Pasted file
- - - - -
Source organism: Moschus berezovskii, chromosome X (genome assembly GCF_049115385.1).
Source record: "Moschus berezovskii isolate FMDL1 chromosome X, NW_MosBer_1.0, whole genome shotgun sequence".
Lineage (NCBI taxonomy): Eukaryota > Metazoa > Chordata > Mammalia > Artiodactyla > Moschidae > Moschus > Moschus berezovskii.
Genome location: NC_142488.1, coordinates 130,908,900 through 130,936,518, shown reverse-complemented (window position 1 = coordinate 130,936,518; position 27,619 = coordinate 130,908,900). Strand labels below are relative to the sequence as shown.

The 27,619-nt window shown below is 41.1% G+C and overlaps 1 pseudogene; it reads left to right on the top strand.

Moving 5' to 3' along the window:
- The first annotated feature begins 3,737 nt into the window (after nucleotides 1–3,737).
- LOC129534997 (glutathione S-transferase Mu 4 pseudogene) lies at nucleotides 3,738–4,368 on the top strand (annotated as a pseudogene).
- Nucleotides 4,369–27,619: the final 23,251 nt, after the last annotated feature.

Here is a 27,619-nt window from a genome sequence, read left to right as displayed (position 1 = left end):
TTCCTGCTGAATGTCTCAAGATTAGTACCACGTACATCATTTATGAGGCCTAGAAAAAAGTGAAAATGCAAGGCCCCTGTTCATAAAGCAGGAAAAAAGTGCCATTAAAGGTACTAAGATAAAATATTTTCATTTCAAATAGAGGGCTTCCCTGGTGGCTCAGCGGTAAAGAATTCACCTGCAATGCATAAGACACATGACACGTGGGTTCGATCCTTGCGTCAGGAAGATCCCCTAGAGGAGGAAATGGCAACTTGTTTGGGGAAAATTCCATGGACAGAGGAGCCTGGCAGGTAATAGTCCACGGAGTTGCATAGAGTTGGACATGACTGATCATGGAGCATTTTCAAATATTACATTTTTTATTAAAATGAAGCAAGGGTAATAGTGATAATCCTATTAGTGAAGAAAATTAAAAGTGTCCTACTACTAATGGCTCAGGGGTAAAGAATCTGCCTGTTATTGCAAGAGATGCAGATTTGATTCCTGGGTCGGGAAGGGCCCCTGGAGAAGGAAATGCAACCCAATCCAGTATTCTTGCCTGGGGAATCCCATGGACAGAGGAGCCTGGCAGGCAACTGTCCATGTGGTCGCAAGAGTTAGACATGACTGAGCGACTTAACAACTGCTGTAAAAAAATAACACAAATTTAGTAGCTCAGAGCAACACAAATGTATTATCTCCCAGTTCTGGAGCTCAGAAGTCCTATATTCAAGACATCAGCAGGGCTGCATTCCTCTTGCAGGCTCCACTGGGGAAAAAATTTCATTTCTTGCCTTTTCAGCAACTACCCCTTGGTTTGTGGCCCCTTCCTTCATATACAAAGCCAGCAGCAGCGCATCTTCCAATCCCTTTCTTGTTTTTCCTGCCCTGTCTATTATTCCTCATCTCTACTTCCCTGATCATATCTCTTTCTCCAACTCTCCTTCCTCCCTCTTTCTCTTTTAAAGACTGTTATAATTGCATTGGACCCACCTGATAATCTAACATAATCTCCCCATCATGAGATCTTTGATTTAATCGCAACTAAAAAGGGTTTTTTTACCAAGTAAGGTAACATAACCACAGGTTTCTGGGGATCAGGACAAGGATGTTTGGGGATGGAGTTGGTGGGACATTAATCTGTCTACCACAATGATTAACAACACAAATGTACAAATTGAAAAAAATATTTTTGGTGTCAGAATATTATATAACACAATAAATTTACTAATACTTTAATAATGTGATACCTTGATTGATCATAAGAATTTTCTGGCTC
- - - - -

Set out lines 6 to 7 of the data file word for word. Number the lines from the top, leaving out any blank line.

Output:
Moving 5' to 3' along the window:
- The first annotated feature begins 3,737 nt into the window (after nucleotides 1–3,737).